So ideally, you think Goldman Sachs maybe would be willing to help city governments at the very least to avoid criminal prosecution. Or maybe just to return the favor that taxpayers have done Goldman Sachs. After all, Goldman Sachs received tens of billions of taxpayer dollars through the federal government when it was having a hard time. Maybe Goldman could share the love a little bit after all they paid $16.7 in bonuses.

Wrong, this is Goldman Sachs, not your Grandma. The only way we can get Goldman to change is if we force them to change.

Last week, the Los Angeles City Council voted to move its $28.9 billion of operating and pension funds out of banks that refused to do business in a socially responsible way. They did this by creating new standards that taxpayer money would only be only invested in banks that don't engage in predatory lending, help struggling homeowners, invest in programs that create jobs and don't engage in these dangerous manipulative practices of interest rate swaps.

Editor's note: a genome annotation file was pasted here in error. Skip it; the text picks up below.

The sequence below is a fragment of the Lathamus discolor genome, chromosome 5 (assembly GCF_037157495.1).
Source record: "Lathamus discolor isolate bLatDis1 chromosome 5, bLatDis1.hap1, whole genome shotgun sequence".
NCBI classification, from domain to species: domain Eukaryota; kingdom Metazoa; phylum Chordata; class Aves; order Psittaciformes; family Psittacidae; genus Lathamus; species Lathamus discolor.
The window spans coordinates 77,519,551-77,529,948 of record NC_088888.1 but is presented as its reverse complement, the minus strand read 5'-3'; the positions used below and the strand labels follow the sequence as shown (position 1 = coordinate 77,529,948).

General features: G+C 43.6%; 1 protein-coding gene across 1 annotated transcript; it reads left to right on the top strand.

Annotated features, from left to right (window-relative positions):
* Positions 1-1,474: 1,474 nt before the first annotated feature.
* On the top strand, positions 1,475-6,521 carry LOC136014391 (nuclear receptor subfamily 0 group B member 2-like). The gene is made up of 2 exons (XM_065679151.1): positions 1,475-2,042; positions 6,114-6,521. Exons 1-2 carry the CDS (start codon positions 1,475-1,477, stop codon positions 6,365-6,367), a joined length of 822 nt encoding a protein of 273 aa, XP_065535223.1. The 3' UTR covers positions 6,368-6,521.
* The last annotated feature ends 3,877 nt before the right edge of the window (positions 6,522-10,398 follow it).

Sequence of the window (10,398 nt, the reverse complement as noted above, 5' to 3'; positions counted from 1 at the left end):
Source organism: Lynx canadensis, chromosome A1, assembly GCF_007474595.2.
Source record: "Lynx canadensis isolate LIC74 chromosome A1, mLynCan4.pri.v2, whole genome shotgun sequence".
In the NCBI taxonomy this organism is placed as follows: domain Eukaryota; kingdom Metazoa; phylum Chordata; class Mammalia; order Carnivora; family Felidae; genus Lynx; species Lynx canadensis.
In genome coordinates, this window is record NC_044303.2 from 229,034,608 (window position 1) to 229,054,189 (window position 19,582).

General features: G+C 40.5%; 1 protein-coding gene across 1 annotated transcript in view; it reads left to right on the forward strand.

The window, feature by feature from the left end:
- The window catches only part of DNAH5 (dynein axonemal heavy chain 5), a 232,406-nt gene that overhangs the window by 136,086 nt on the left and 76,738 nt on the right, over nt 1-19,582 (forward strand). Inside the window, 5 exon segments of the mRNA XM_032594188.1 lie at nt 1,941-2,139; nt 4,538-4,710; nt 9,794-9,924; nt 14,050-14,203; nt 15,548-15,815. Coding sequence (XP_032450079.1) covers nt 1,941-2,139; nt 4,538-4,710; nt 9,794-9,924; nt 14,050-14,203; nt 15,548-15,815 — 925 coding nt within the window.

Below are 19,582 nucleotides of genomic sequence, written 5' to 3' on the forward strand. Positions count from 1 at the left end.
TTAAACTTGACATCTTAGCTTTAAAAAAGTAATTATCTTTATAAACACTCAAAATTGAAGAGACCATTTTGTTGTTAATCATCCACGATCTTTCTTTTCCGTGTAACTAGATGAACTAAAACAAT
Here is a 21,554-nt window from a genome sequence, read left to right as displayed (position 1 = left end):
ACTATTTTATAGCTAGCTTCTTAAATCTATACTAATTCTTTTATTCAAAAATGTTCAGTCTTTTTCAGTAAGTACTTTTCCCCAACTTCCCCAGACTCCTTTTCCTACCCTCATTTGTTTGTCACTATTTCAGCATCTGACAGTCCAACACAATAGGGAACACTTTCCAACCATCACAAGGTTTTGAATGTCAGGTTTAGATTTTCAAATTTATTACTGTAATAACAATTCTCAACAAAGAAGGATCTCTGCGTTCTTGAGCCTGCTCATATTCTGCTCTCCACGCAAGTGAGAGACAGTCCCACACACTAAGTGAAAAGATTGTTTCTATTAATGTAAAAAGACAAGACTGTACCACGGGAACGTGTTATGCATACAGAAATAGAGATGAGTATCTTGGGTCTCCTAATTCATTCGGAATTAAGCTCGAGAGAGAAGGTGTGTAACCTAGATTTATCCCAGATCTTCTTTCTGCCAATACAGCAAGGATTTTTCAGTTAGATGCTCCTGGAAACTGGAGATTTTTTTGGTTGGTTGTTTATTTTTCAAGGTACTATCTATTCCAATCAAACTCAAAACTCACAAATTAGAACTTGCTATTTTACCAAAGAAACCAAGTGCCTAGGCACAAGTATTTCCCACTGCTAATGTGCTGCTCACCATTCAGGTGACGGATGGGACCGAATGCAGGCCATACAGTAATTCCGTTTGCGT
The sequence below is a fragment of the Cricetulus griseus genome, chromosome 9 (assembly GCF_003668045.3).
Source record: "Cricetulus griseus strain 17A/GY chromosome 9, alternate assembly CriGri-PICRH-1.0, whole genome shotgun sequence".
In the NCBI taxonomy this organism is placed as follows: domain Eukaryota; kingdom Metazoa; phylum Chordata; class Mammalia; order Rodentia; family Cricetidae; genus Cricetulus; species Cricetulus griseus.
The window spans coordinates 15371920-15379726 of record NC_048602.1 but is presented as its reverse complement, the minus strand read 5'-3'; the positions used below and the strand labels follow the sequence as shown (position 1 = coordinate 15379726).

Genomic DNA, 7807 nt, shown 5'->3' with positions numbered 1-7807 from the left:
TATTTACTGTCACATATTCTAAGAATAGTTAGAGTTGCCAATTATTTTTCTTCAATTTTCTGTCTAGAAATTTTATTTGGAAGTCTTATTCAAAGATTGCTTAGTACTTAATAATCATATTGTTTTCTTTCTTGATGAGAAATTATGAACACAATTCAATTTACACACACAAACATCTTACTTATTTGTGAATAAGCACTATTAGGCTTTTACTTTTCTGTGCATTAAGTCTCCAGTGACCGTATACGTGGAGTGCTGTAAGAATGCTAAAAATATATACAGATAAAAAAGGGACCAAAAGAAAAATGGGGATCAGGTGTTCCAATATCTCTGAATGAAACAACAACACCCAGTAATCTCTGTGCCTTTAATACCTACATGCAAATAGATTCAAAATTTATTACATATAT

This means that big banks will be forced to renegotiate these swaps that are costing LA $19 million a year or lose out on $28.9 billion dollars of the city's business. The banks are so scared that one anonymous swap dealer told the American Banker that such campaigns were "unprecedented" and "ridiculous."

Local activists can win these campaigns. Big banks don't have as much clout in Des Moines as they do in Washington. City councilmen are much more sensitive to the needs of local communities. City Council elections are significantly easier to influence through community organizing, so city council members tend to be more responsive than members of Congress who needs millions of dollars to win an election.

There are thousands of city and local government that spend hundreds of billions of dollars each year that are processed through banks. These governments have incredible financial leverage to force big banks to change their practices. With a well-organized social movement, we could change the ways banks do business on Main Street.

The Move Your Money Campaign is the first battle in a long battle to change the way our economy works. And it is one that we can win.